Women, among the chief beneficiaries of affirmative action, received accolades at Inforum’s annual Auto Show Breakfast, for their work in developing and manufacturing the new Dodge Charger. Along with recognizing these women’s hard labor, speakers drew the audience’s attention to ways that the automotive industry can improve the everyday realities for women at work in their plants.
“The Dodge Charger team is a diverse and high performance group,”Chris Barman, Vehicle Line Executive of the E Segment Platform, Chrysler Group LLC said. “It is important to recognize this team includes a higher than normal percentage of women in key leadership positions. This diversity is a source of energy, innovation and unconventional perspectives that enable the Dodge Charger to be a very special product.”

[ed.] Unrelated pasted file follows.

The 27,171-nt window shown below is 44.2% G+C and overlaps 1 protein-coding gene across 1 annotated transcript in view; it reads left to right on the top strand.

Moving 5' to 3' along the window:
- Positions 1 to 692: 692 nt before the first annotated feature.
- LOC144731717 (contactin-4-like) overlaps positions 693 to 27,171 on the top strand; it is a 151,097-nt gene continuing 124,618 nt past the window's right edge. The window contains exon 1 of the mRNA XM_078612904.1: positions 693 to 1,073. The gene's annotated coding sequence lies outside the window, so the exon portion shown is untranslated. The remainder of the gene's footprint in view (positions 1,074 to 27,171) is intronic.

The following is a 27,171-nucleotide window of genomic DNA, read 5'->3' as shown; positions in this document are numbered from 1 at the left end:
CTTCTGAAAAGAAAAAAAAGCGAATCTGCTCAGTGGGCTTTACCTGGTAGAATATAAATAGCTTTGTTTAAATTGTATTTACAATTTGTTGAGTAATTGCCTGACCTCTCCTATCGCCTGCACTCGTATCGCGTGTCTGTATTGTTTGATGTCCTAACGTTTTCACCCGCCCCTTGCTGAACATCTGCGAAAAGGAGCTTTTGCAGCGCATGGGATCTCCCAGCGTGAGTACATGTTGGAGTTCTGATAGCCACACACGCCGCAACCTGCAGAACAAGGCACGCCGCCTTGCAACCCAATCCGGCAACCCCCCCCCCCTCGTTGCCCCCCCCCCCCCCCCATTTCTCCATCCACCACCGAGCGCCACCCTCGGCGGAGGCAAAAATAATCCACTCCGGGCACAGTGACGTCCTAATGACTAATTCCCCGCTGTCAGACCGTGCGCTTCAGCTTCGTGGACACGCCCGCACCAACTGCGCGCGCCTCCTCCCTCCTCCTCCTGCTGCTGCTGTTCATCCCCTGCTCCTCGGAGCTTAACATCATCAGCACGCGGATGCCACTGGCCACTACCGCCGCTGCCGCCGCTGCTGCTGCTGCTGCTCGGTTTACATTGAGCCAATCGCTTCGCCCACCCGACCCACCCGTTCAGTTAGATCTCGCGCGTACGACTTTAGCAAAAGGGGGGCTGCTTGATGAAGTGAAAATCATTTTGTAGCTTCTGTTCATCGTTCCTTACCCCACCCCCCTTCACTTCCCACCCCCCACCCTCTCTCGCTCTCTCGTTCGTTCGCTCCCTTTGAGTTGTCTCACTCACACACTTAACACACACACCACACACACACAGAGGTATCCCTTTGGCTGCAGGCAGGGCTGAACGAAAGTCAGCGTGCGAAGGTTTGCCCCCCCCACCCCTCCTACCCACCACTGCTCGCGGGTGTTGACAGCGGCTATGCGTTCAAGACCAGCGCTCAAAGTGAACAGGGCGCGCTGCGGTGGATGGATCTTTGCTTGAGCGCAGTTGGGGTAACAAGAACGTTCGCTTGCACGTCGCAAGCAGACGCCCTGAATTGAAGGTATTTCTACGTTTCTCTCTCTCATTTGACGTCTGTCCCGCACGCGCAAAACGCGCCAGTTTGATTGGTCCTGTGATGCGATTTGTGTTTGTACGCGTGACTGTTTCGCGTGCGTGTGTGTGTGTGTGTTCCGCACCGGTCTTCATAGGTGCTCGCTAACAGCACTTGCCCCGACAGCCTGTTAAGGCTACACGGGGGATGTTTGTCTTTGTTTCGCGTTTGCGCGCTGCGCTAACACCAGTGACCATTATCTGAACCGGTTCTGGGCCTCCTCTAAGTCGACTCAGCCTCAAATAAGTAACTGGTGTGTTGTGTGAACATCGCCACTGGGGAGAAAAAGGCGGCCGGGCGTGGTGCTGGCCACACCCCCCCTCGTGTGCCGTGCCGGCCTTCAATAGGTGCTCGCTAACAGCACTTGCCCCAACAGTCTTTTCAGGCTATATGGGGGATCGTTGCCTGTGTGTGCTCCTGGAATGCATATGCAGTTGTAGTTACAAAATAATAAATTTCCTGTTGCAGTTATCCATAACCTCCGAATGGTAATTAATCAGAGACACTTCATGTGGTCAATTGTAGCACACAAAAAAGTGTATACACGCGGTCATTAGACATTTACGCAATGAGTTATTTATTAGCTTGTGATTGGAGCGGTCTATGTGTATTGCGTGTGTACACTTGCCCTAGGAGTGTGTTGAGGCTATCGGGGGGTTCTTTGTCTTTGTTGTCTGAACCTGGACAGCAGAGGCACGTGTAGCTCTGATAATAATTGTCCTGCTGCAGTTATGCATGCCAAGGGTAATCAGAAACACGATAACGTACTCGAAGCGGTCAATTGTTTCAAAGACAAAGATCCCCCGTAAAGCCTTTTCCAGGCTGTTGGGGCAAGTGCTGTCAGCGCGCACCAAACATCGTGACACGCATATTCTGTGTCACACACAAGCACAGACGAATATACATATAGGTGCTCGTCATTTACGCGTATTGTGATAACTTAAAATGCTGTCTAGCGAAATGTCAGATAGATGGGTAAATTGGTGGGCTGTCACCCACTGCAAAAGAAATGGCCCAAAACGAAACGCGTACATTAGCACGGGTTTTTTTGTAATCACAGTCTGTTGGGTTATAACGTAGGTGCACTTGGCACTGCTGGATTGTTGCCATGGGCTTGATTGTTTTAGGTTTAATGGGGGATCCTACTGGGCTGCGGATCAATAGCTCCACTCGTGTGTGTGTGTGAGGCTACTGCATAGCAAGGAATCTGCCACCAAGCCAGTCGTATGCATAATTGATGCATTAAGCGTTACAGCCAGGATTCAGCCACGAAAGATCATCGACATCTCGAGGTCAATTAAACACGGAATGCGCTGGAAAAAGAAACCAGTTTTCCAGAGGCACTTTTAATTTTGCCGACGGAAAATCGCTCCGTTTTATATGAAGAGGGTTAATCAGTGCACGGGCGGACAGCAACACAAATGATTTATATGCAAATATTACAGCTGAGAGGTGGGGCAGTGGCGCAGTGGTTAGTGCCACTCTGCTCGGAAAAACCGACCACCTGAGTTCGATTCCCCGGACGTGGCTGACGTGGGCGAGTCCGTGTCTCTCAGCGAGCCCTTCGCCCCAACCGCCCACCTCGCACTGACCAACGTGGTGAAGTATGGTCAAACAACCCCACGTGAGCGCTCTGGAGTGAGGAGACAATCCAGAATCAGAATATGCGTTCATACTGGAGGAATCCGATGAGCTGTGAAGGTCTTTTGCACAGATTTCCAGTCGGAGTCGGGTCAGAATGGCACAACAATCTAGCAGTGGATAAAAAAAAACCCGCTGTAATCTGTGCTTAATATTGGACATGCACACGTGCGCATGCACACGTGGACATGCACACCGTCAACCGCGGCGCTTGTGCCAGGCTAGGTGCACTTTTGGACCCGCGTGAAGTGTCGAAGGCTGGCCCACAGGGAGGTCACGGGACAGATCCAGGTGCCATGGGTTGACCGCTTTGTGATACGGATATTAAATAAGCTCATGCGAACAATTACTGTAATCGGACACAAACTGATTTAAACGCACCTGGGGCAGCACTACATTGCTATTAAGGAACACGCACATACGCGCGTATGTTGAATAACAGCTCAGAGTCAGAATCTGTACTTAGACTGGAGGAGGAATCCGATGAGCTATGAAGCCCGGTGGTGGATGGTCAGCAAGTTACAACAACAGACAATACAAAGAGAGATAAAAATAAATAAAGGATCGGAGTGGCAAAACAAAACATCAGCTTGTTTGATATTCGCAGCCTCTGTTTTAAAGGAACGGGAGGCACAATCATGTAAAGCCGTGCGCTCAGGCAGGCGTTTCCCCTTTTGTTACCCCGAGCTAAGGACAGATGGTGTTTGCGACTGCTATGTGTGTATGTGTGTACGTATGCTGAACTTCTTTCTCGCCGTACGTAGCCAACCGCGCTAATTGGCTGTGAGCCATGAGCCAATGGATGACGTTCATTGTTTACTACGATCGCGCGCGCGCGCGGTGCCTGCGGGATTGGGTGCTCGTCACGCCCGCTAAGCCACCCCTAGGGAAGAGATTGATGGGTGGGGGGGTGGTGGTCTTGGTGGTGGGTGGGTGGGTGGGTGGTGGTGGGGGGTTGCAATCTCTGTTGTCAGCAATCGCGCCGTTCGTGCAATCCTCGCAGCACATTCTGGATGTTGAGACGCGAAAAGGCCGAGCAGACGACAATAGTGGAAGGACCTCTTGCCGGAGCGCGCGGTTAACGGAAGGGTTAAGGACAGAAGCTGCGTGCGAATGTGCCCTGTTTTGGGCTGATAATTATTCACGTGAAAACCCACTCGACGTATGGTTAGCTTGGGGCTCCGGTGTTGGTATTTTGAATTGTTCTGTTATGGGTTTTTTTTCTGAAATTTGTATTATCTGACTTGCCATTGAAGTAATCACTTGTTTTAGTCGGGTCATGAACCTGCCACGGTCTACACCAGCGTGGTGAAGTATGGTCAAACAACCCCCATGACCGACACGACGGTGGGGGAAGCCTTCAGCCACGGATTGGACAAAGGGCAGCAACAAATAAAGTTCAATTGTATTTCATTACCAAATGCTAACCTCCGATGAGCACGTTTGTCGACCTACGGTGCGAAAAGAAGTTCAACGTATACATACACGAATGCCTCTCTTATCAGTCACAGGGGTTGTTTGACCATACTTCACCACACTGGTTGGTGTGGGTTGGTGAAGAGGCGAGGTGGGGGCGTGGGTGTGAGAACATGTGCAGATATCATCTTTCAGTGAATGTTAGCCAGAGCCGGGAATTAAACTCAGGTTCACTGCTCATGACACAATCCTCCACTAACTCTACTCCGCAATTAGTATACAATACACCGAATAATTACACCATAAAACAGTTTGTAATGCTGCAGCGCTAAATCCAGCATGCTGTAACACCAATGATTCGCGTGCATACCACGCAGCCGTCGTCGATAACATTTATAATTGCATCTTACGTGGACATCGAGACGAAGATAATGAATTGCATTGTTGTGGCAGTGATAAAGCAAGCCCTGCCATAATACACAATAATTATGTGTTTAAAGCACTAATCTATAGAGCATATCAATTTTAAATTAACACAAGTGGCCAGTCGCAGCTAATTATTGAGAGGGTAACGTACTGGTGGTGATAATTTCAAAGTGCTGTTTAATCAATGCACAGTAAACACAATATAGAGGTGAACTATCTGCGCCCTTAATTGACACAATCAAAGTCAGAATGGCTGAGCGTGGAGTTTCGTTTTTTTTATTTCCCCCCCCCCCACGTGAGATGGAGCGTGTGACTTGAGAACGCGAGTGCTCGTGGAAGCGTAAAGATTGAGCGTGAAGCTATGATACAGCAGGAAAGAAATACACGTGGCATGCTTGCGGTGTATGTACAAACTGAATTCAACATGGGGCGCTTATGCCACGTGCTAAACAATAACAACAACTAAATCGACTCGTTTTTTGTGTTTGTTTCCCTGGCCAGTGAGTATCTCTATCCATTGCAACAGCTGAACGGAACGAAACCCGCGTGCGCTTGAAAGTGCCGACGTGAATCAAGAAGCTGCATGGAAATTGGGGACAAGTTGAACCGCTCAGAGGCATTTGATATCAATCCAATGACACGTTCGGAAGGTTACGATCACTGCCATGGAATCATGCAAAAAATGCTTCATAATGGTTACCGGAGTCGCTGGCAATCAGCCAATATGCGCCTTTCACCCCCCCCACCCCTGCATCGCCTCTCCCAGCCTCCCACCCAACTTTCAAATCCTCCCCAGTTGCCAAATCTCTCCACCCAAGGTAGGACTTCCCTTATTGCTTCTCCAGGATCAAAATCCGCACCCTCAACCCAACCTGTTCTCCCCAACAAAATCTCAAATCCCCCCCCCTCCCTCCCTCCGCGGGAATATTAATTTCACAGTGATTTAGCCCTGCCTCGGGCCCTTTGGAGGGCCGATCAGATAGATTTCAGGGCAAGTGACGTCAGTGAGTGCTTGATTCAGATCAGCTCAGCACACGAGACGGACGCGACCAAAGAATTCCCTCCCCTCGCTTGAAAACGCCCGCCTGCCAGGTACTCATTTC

Barman makes a key distinction here. She points out that Chrysler is not merely hiring a large percentage of women, but also a substantial number of women in leadership positions.
As the currently playing movie “Made in Dagenham” demonstrates, it is not enough to feel among one’s peers on the work floor. Without support from people in leadership positions, workers lack real representation. Corporate leadership often acknowledges the importance of equality, but does not commit to actually placing women and minorities in key executive leadership positions. Recognition and accolades such as these play a small but important role in making a corporate statement of policy.